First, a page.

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14 pages, 1631 KiB  
Article
Ecological Effects of Benzyl Chloride on Different Korean Aquatic Indigenous Species Using an Artificial Stream Mesocosm Simulating a Chemical Spill
by Soo-Yeon Kim, Seong-Hwan Park, Dae-Wook Kim, Won Noh, Sang-Jun Lee, Hee-Jin Jeong, Jong-Bin Park, Yeong-Ji Gwak, Jin-Woo Park and Dong-Hyuk Yeom
Toxics 2021, 9(12), 347; https://doi.org/10.3390/toxics9120347 - 09 Dec 2021
Cited by 1 | Viewed by 2215
Abstract
In this study, an artificial stream mesocosm consisting of a head tank, faster-flowing riffle section, gravel section, pool section, lower-run section, and tail tank was installed to simulate a chemical spill in a river. The responses of freshwater periphyton algae, crustacea (Moina [...] Read more.
In this study, an artificial stream mesocosm consisting of a head tank, faster-flowing riffle section, gravel section, pool section, lower-run section, and tail tank was installed to simulate a chemical spill in a river. The responses of freshwater periphyton algae, crustacea (Moina macrocopa), freshwater worm (Limnodrilus hoffmeisteri), benthic midge (Glyptotendipes tokunagai), and fish (Zacco platypus and Aphyocypris chinensis) were observed after exposure to benzyl chloride (classified as an accident preparedness substance, APS) at concentrations of 1, 2, and 4 µL/L for 22.5 h. Higher concentrations increased the inhibition (photosynthetic efficiency decrease) of periphyton algae and the mortality of M. macrocopa, whereas the reproduction of the female cladoceran decreased in the 4 µL/L treatment. Mortality of fish did not occur or was lower (≤20%) at all concentrations; however, toxic symptoms were observed for some time after chemical exposure termination and later, symptoms receded. G. tokunagai mortality increased at all concentrations except the control after seven days, and no significant toxic effects were observed in L. hoffmeisteri. The hazardous concentration of benzyl chloride was calculated as 94 µg/L. This study showed the different sensitivities of each species to benzyl chloride. The findings can assist in environmental risk assessment of APSs after chemical spills to protect Korean aquatic species. Full article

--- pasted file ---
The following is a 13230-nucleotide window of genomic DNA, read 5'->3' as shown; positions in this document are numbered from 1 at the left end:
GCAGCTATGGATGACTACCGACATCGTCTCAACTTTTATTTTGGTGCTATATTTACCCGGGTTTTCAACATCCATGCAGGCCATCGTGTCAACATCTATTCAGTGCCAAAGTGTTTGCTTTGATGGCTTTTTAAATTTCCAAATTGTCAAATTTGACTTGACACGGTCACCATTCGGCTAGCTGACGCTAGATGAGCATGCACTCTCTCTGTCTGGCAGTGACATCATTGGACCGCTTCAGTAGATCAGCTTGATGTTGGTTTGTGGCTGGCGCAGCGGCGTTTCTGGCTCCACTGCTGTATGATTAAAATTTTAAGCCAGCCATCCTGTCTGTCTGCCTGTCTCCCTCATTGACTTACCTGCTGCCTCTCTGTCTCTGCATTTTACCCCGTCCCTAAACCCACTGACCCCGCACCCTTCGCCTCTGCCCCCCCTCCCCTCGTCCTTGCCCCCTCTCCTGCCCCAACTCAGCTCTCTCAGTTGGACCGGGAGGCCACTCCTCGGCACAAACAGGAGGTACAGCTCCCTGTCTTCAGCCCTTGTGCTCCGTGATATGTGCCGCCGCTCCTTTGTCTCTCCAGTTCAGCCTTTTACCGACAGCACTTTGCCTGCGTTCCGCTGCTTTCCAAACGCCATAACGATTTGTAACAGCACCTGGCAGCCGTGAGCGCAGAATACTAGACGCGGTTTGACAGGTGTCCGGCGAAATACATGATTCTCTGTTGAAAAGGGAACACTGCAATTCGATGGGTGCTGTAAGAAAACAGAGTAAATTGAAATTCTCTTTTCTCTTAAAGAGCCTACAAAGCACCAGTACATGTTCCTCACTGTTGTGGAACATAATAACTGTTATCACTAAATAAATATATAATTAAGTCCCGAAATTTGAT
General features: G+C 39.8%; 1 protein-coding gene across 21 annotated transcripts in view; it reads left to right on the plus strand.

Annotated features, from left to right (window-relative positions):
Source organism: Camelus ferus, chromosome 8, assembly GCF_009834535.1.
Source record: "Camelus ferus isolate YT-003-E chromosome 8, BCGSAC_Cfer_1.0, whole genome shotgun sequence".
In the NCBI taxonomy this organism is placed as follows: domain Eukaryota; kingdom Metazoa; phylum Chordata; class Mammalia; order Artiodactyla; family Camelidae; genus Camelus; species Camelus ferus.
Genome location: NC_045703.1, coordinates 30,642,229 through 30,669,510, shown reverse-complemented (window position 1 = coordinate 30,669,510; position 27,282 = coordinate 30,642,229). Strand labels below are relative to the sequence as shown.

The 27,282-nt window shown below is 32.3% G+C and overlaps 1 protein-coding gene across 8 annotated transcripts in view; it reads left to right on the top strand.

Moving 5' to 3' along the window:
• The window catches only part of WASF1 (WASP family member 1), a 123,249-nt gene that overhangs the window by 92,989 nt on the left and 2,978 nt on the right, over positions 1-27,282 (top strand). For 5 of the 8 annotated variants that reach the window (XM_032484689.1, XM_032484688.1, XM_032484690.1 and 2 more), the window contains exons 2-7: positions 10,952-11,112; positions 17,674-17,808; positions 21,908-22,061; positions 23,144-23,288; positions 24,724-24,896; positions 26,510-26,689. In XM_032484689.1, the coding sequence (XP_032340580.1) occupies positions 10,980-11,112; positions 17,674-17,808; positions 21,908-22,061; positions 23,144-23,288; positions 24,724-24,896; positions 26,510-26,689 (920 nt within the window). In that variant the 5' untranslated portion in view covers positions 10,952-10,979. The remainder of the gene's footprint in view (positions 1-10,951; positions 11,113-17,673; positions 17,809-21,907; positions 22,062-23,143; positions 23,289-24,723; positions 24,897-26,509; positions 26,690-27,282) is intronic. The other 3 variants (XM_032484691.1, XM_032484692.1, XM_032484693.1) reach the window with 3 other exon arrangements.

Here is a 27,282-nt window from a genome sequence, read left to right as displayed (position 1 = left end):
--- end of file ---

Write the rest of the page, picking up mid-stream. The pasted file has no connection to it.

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Review

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22 pages, 15789 KiB  
Review
Transformation Products of Emerging Pollutants Explored Using Non-Target Screening: Perspective in the Transformation Pathway and Toxicity Mechanism—A Review
by Thodhal-Yoganandham Suman, Soo-Yeon Kim, Dong-Hyuk Yeom and Junho Jeon
Toxics 2022, 10(2), 54; https://doi.org/10.3390/toxics10020054 - 24 Jan 2022
Cited by 11 | Viewed by 4633
Abstract
The scientific community has increasingly focused on forming transformation products (TPs) from environmental organic pollutants. However, there is still a lot of discussion over how these TPs are generated and how harmful they are to living terrestrial or aquatic organisms. Potential transformation pathways, [...] Read more.
The scientific community has increasingly focused on forming transformation products (TPs) from environmental organic pollutants. However, there is still a lot of discussion over how these TPs are generated and how harmful they are to living terrestrial or aquatic organisms. Potential transformation pathways, TP toxicity, and their mechanisms require more investigation. Non-target screening (NTS) via high-resolution mass spectrometry (HRMS) in model organisms to identify TPs and the formation mechanism on various organisms is the focus of this review. Furthermore, uptake, accumulation process, and potential toxicity with their detrimental consequences are summarized in various organisms. Finally, challenges and future research initiatives, such as performing NTS in a model organism, characterizing and quantifying TPs, and evaluating future toxicity studies on TPs, are also included in this review. Full article